Academic journal article Communication Studies

Measuring the Sources and Content of Relational Uncertainty

Academic journal article Communication Studies

Measuring the Sources and Content of Relational Uncertainty

Article excerpt

Uncertainty reduction theory (URT; Berger & Bradac, 1982; Berger & Calabrese, 1975) clearly established uncertainty as a phenomenon relevant to interpersonal communication. URT is a hypo-deductive causal theory that explains communicative behavior within interpersonal episodes in terms of an individual's inability to understand both their own and their partner's attitudes, feelings, and behavior. Uncertainty also influences several important aspects of relationship development, including the experience of conflict (Siegert & Stamp, 1994), the negotiation of jealousy (Afifi & Reichert, 1996; Guerrero & Andersen, 1998), and the use of information-seeking behavior (Afifi & Burgoon, 1998; Baxter & Wilmot, 1984, 1985). Consequently, uncertainty is important to understand within the context of close relationships (see Afifi & Burgoon, 1998; Afifi & Reichert, 1996; Parks & Adelman, 1983; Planalp & Honeycutt, 1985; Planalp, Rutherford, & Honeycutt, 1988).

Although URT advances a nuanced conceptualization of uncertainty, current operationalizations fail to capture the breadth of this construct. Moreover, uncertainty within ongoing associations is likely to emerge from a wider variety of sources than existing self-report instruments are designed to measure (see Afifi & Reichert, 1996; Baxter & Montgomery, 1996; Prisbell & Andersen, 1980). Consequently, our goal is to develop a measure of uncertainty in close relationships that attends to both the conceptualization offered by URT and the content issues relevant to intimate associations. To that end, we first identify three sources of uncertainty that are evident in the seminal writings on URT. Then, we review existing operationalizations of uncertainty to evaluate how well they capture the conceptualization of uncertainty advanced by URT. Next, we examine previous research to identify the potential content of uncertainty in close relationships. Finally, we report an empirical study that examines both the sources and the content of uncertainty in romantic relationships.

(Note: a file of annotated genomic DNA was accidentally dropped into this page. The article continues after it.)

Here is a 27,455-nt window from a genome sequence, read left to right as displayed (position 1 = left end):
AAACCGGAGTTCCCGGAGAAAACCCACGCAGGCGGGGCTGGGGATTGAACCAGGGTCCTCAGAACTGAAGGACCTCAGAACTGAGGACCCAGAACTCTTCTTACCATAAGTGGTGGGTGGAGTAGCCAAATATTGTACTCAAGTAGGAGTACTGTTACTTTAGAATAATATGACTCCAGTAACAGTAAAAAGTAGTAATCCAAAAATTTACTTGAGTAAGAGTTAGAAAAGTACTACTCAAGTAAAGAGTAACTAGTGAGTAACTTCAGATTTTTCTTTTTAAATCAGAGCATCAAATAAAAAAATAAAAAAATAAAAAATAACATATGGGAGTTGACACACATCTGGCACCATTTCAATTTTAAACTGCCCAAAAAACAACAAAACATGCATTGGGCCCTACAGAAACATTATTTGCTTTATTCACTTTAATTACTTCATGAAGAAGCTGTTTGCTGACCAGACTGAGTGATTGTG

THE SOURCES OF UNCERTAINTY WITHIN INTERPERSONAL RELATIONSHIPS

URT argues that people's fundamental goal within interaction is to attain interpersonal understanding (Berger & Bradac, 1982; Berger & Calabrese, 1975). Uncertainty constitutes a lack of confidence about how an interpersonal encounter will proceed; it involves the inability to describe, explain, and predict behavior within interaction (Berger & Bradac, 1982; Berger & Calabrese, 1975; Berger & Gudykunst, 1991). Uncertainty exists as a function of both the quantity of alternatives for behavior and their likelihood of occurrence within a given situation (Berger & Gudykunst, 1991). According to URT, uncertainty may be focused on three different sources within interpersonal relationships: the self, the partner, and the relationship.

Self uncertainty occurs when people are not able to describe, predict, or explain their own attitudes or behavior (Berger & Bradac, 1982; Berger & Calabrese, 1975). In these situations, "we might ask the question `Why did I do that?' or `Why did I say that?'" (Berger & Bradac, 1982, p. 9). Because people are able to think and behave in a number of different ways within a given interaction, they may experience uncertainty in adopting attitudes and/or selecting behaviors that are appropriate for accomplishing their own goals (Berger, 1975; Berger & Bradac, 1982). This focus of uncertainty, then, reflects a lack of knowledge about the self (Berger & Bradac, 1982).

Uncertainty may also be focused on the partner within interactions. According to URT, partner uncertainty emerges from an inability to predict the other person's attitudes and behaviors within interaction (Berger & Bradac, 1982; Berger & Calabrese, 1975). More specifically, partner uncertainty involves a lack of knowledge about the partner as an individual (Berger, 1979; see also Berger & Calabrese, 1975). …

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